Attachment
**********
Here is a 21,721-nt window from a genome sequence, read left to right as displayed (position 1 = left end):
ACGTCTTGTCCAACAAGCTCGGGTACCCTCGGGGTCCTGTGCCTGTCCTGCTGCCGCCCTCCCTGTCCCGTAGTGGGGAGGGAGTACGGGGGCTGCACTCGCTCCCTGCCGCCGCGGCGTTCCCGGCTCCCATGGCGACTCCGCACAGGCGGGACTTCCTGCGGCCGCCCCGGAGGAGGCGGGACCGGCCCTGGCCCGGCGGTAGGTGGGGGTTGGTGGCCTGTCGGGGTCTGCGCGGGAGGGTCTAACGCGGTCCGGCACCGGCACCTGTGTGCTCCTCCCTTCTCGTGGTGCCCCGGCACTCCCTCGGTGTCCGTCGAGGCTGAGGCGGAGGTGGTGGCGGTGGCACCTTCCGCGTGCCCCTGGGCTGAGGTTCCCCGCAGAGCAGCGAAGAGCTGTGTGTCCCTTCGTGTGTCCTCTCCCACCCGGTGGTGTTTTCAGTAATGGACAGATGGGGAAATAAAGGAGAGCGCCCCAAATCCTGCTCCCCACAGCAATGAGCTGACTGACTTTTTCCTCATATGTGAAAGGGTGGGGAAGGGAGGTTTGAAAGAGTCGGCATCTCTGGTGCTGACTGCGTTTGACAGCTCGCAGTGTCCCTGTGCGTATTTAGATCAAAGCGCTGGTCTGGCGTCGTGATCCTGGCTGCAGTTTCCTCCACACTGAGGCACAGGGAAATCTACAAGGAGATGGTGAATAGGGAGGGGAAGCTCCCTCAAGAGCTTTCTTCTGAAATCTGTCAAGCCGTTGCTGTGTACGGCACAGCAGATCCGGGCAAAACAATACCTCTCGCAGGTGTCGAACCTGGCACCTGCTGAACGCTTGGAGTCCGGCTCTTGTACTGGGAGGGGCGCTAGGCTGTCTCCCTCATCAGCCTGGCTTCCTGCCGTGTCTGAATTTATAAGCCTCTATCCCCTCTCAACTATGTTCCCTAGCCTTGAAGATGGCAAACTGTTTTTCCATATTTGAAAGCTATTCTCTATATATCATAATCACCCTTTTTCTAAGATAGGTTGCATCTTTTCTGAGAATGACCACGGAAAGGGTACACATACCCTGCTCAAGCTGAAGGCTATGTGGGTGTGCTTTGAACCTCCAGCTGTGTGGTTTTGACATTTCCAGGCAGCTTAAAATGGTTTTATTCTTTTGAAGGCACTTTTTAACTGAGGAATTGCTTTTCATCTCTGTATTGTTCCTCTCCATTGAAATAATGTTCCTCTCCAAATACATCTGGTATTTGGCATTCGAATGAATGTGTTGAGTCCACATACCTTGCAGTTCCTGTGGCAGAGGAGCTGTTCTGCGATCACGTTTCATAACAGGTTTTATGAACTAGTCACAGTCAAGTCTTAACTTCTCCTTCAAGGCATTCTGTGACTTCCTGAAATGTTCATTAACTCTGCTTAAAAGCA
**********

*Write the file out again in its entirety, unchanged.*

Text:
Here is a 21,721-nt window from a genome sequence, read left to right as displayed (position 1 = left end):
ACGTCTTGTCCAACAAGCTCGGGTACCCTCGGGGTCCTGTGCCTGTCCTGCTGCCGCCCTCCCTGTCCCGTAGTGGGGAGGGAGTACGGGGGCTGCACTCGCTCCCTGCCGCCGCGGCGTTCCCGGCTCCCATGGCGACTCCGCACAGGCGGGACTTCCTGCGGCCGCCCCGGAGGAGGCGGGACCGGCCCTGGCCCGGCGGTAGGTGGGGGTTGGTGGCCTGTCGGGGTCTGCGCGGGAGGGTCTAACGCGGTCCGGCACCGGCACCTGTGTGCTCCTCCCTTCTCGTGGTGCCCCGGCACTCCCTCGGTGTCCGTCGAGGCTGAGGCGGAGGTGGTGGCGGTGGCACCTTCCGCGTGCCCCTGGGCTGAGGTTCCCCGCAGAGCAGCGAAGAGCTGTGTGTCCCTTCGTGTGTCCTCTCCCACCCGGTGGTGTTTTCAGTAATGGACAGATGGGGAAATAAAGGAGAGCGCCCCAAATCCTGCTCCCCACAGCAATGAGCTGACTGACTTTTTCCTCATATGTGAAAGGGTGGGGAAGGGAGGTTTGAAAGAGTCGGCATCTCTGGTGCTGACTGCGTTTGACAGCTCGCAGTGTCCCTGTGCGTATTTAGATCAAAGCGCTGGTCTGGCGTCGTGATCCTGGCTGCAGTTTCCTCCACACTGAGGCACAGGGAAATCTACAAGGAGATGGTGAATAGGGAGGGGAAGCTCCCTCAAGAGCTTTCTTCTGAAATCTGTCAAGCCGTTGCTGTGTACGGCACAGCAGATCCGGGCAAAACAATACCTCTCGCAGGTGTCGAACCTGGCACCTGCTGAACGCTTGGAGTCCGGCTCTTGTACTGGGAGGGGCGCTAGGCTGTCTCCCTCATCAGCCTGGCTTCCTGCCGTGTCTGAATTTATAAGCCTCTATCCCCTCTCAACTATGTTCCCTAGCCTTGAAGATGGCAAACTGTTTTTCCATATTTGAAAGCTATTCTCTATATATCATAATCACCCTTTTTCTAAGATAGGTTGCATCTTTTCTGAGAATGACCACGGAAAGGGTACACATACCCTGCTCAAGCTGAAGGCTATGTGGGTGTGCTTTGAACCTCCAGCTGTGTGGTTTTGACATTTCCAGGCAGCTTAAAATGGTTTTATTCTTTTGAAGGCACTTTTTAACTGAGGAATTGCTTTTCATCTCTGTATTGTTCCTCTCCATTGAAATAATGTTCCTCTCCAAATACATCTGGTATTTGGCATTCGAATGAATGTGTTGAGTCCACATACCTTGCAGTTCCTGTGGCAGAGGAGCTGTTCTGCGATCACGTTTCATAACAGGTTTTATGAACTAGTCACAGTCAAGTCTTAACTTCTCCTTCAAGGCATTCTGTGACTTCCTGAAATGTTCATTAACTCTGCTTAAAAGCA